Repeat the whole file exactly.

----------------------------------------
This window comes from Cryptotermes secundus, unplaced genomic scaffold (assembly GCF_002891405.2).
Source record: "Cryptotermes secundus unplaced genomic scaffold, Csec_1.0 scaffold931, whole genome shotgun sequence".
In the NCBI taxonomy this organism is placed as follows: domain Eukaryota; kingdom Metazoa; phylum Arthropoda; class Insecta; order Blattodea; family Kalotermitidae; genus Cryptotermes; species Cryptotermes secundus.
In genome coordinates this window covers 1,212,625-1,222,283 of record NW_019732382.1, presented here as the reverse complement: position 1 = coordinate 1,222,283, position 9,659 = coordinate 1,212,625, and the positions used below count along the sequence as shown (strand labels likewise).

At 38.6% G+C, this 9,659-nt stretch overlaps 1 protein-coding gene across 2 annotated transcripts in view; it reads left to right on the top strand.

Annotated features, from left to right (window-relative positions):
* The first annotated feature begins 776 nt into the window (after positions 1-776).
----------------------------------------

This window comes from Cryptotermes secundus, unplaced genomic scaffold (assembly GCF_002891405.2).
Source record: "Cryptotermes secundus unplaced genomic scaffold, Csec_1.0 scaffold931, whole genome shotgun sequence".
In the NCBI taxonomy this organism is placed as follows: domain Eukaryota; kingdom Metazoa; phylum Arthropoda; class Insecta; order Blattodea; family Kalotermitidae; genus Cryptotermes; species Cryptotermes secundus.
In genome coordinates this window covers 1,212,625-1,222,283 of record NW_019732382.1, presented here as the reverse complement: position 1 = coordinate 1,222,283, position 9,659 = coordinate 1,212,625, and the positions used below count along the sequence as shown (strand labels likewise).

At 38.6% G+C, this 9,659-nt stretch overlaps 1 protein-coding gene across 2 annotated transcripts in view; it reads left to right on the top strand.

Annotated features, from left to right (window-relative positions):
* The first annotated feature begins 776 nt into the window (after positions 1-776).